Who can blame Occupy Wall Street?

The demonstrators could just as easily be targeting Congress, but the alienation in this country is palpable.

By Jim Cramer Oct 18, 2011 9:25AM

the streetOccupy Wall Street has, in a few short weeks, gone from a sideshow to the fulcrum of a national debate about wealth and jobs and a sense of despair that's palpable among many Americans. You can't be on the sidelines on this one; you are pro or con.


Which, frankly, is the problem, because I am not sure what being pro or con actually means in this case.


Am I pro justice for the people who got us into this mess -- chiefly the lenders who lent recklessly and should have known better, and the investment bankers who pooled their miserable loans into unfathomable tranches that have done so much to impair the American economy? You bet.


From the lenders to the processors to the robo-signers to those who took huge bonuses after being saved by TARP and yet were integral to this corrupt process, to the ratings agencies that checked off on it all, I've seen little or no justice at all.


You mean to tell me that no one did anything wrong at Lehman? Can you honestly believe that no one at Countrywide has gotten in trouble with the authorities? How about the outrageous acts of the executives who ran Fannie Mae and Freddie Mac into the ground and made fortunes doing so?


Where are the indictments?


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But that doesn't seem to be the focus of the protests. The focus seems to be against the rich. Who can blame them? I think the rich have gotten a great deal in this country. I believe they should have to pay more than they are. Is that a radical position? Lest anyone forget, that was Abe Lincoln's position during the Civil War, and he remains the greatest force of honesty in the history of American political debate.


Yet the rich have gotten away with this outrage because of Congress. Is it "Wall Street's fault"? Congressional Republicans seem addicted to the dollars of the rich and let them get off scot-free.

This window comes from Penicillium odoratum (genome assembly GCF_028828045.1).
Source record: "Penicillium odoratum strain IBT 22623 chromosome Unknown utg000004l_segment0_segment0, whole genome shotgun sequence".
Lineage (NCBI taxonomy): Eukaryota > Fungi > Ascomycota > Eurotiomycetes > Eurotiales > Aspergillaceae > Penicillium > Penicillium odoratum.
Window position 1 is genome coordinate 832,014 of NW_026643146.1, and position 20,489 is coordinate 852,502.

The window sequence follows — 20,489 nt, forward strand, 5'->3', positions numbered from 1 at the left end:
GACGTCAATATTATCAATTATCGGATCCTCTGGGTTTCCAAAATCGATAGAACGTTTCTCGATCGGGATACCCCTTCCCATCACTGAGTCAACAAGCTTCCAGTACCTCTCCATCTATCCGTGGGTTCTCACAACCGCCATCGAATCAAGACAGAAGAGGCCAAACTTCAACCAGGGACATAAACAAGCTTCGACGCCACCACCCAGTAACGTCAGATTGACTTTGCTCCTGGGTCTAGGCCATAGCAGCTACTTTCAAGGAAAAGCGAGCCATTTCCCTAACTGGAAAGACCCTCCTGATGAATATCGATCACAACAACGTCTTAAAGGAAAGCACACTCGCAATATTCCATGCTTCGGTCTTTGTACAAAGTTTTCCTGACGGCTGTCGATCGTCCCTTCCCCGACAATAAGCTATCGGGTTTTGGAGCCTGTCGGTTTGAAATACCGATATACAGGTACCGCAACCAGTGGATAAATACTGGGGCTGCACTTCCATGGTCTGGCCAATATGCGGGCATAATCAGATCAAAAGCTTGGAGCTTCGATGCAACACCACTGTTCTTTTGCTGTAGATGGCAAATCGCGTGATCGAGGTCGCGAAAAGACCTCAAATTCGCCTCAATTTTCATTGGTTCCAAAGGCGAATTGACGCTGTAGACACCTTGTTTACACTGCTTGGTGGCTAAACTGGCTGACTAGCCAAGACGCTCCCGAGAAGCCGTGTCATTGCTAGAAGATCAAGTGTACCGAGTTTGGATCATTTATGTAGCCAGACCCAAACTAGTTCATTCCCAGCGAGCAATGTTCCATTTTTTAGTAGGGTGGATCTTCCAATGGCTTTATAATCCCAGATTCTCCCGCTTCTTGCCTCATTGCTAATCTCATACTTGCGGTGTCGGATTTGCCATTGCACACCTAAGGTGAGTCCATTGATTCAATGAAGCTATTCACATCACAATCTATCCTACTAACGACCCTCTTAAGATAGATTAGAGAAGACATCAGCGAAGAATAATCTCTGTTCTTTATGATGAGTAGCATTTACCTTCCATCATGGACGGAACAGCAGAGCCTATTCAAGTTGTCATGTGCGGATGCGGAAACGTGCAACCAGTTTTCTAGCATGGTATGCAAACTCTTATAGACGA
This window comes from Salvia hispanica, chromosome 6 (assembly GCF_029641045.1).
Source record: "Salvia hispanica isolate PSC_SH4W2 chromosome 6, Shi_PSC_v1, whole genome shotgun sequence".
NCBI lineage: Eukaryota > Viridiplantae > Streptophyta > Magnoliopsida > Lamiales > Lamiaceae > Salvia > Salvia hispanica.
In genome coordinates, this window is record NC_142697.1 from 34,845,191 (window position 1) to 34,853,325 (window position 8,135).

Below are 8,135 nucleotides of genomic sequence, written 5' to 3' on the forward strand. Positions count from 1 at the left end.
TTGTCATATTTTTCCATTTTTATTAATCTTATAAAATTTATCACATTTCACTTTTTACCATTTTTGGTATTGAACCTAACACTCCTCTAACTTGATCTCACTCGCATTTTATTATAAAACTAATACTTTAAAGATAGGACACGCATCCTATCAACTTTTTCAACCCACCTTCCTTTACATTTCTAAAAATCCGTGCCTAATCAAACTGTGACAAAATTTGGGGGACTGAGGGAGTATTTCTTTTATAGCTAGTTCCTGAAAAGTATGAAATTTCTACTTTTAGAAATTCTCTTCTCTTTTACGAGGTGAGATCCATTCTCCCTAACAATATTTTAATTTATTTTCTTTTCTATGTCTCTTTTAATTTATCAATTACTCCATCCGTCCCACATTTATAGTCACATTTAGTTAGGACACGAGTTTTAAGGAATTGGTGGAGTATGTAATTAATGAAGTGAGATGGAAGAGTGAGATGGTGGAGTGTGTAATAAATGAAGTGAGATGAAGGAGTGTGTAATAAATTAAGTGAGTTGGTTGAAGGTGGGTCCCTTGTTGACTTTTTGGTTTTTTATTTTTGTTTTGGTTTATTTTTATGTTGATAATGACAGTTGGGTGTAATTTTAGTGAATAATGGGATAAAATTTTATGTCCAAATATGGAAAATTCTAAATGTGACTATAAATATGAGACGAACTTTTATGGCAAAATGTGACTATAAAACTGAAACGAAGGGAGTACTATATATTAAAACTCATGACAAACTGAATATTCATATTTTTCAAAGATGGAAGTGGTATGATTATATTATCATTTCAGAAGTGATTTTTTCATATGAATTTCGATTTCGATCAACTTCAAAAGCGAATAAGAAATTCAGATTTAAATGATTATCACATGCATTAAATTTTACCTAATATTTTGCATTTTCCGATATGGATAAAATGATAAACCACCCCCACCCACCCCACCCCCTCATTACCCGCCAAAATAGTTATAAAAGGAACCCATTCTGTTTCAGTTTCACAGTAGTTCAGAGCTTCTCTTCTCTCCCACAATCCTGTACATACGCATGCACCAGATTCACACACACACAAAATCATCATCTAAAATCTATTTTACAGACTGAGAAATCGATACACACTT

So I don't get the geographic focus.


All that said, the alienation in this country is palpable. It is caused by a dysfunctional government that can't get its act together and has created a level of uncertainty that makes it difficult for companies to hire. And by a presidential emphasis on creating green jobs when the only real growth area that needs employees is in the oil and gas patch. And by a belief that we are being crushed by our trading partners who take our jobs at will.


Once again, though, those seem not to be the targets of Occupy Wall Street.


So am I pro Occupy Wall Street? If they were to embrace any parts of the issues I am talking about in any coherent fashion, you bet I am.

Until they do, let's just say: Who can blame them? There's plenty wrong with society right now. But can I join them? Not until I know exactly what they really stand for. If they stand for any of the issues I just described, you bet I can.


jim cramer

Jim Cramer is a co-founder of TheStreet and contributes daily market commentary to the financial news network's sites. Follow his trades for his charitable trust.


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